Safe Ride Service Demonstrates MIT's FailuresColumn by Matthew H. Hersch
I was all set to write a column about Iraq this week when my political inclinations were tempered by a sudden urge to reassess my place in the universe.
I am, I believe, destined to be more than just another two-bit foreign affairs newspaper hack. My real purpose in life, I have now discovered -- the reason for which I was born, bred, and taught to hold pen in hand -- is to lie like an oozing, itchy boil on the fleshy buttocks of the MIT administration.
They most certainly deserve it.
My journey of self-discovery was prompted by a recent ride on MIT's bastion of inefficient mass transit, the Safe Ride van. Monday evening I decided to take my first long-distance hop on the van, from the Student Center to the end of West Campus. I had taken the van before, but never over the entire journey and never when I really needed to be someplace quickly -- as the stops along the van circuit are random and unscheduled, waiting forty minutes for a van to take me to a place I could walk to in fifteen never made much sense.
For some reason, though, I thought my Monday night trip would be different. Indeed, I was struck at first by the van's splendor. Its walls were gleaming white, its seats comfortable, and its windows clear and smudge-free. The driver was a pleasant and amiable fellow, and his cockpit was bedecked with the latest digital equipment (equipment which, I might add, allowed us to engage and destroy two Iraqi MiG-25s in the course of transit).
Unfortunately, a few stops into my flight I learned that I had made a tragic mistake. I had taken the Boston route shuttle through FratLand, not the Cambridge circuit, and would have to endure a 25 minute ride through greater Boston before I could even get back to where I had started.
This mistake seemed an honest one, especially considering that both van lines originate from the same place. When I inquired how I, Joe Average student, was supposed to know which bus I had wandered onto, the driver explained that the numeral "2" scribbled on the side of the bus indicated that it was the Boston van. When I asked why they just don't write "Boston" or "Cambridge" on the side of the van instead, he was understandably befuddled.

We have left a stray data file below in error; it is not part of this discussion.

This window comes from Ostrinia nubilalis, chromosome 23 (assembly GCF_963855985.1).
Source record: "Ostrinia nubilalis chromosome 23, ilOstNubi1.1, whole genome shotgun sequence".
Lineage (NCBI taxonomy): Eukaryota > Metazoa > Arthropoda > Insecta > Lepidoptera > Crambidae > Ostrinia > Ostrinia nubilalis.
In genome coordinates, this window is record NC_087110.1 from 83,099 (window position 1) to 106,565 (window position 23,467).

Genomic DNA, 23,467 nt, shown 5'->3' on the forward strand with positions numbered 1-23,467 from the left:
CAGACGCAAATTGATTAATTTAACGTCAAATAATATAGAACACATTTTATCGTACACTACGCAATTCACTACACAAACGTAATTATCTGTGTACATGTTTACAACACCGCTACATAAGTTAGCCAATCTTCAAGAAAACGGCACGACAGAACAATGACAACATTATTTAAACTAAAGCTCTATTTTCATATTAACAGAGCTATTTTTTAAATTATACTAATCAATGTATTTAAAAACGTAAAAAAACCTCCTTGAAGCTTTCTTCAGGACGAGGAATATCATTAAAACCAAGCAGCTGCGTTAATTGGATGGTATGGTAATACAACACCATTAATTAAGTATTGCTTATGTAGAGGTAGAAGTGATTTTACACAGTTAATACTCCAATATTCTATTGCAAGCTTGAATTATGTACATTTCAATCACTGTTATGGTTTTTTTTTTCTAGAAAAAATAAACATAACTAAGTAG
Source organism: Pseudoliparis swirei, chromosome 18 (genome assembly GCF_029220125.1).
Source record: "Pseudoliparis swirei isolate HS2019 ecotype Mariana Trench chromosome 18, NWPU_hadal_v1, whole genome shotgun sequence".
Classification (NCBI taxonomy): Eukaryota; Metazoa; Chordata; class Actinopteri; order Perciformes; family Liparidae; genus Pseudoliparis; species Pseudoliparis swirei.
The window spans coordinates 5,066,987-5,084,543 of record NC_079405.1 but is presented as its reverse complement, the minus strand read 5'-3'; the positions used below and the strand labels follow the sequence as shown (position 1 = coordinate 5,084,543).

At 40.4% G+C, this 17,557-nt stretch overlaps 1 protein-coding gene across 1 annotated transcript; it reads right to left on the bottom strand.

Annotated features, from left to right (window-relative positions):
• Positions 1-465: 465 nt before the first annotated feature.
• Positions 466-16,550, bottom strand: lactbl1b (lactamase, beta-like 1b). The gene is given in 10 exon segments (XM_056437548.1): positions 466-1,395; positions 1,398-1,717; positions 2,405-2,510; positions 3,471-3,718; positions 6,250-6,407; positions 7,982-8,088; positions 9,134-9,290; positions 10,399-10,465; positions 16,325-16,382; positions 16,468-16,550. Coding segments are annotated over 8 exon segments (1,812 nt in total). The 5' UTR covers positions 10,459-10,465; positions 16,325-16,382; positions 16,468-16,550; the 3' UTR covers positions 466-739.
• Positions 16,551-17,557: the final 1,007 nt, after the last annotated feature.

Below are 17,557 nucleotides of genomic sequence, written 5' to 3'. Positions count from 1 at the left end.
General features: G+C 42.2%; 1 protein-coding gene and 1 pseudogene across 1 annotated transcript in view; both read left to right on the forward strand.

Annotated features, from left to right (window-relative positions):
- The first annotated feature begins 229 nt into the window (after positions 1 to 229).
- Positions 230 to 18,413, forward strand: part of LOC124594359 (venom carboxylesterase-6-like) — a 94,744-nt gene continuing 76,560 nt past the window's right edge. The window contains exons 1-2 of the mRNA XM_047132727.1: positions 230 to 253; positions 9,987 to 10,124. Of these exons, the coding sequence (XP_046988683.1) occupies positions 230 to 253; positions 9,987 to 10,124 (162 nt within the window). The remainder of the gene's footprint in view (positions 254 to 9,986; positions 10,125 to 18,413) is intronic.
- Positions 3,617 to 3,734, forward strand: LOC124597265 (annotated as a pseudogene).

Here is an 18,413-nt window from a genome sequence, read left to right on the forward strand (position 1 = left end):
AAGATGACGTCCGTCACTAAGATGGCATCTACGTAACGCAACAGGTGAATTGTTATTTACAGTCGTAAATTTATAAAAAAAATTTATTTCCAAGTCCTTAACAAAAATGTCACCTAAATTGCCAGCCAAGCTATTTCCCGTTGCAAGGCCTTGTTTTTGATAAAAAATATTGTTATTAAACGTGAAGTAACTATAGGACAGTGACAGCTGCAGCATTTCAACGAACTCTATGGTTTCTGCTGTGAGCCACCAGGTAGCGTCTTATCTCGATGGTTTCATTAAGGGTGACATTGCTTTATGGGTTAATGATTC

Such mistakes, I soon learned, happen quite frequently. Yet whenever I bring this point up I am faulted by students and staffers alike for general mental sluggishness, a failure to read all twelve volumes of the Safe Ride van instruction manual, or some psychological discomfort with numerical thinking. One plucky van driver even dismissed my grievance just as he was shooing away another student who had made the same blunder.
Though I cannot rule all of these objections out, the fact remains that using numerical codes unnecessarily is patently stupid. But I don't think that's the issue at all. For all of its triviality, this snafu indicates something very basic about MIT -- that when the MIT administration, due to accidental oversight, sheer incompetence, or bureaucratic inefficiency, makes mistakes, MIT students will sooner grin and bear it (and mock their fellow classmates who don't) than take an active role in lobbying the administration to fix whatever is wrong.
Compared to other prestigious schools, MIT is almost shockingly ignorant of student (particularly undergraduate) concerns. Campus life -- even academic life -- is openly student-hostile, while much of the administration (particularly Bursar's Office employees) seem to want to have as little to do with students as possible. MIT students, similarly, are shockingly timid in confronting MIT when it screws up.
It's about time something changed. Perhaps my metaphysical transformation will kindle a similar change in others. Probably not -- but there is still a lot the administration can do to restore student confidence in it, and fixing Safe Ride would be a good first step.
Matthew H. Hersch, a Junior in the Department of Political Science, believes that ARA's mismanagement of food service during IAP has been an insult to the MIT community.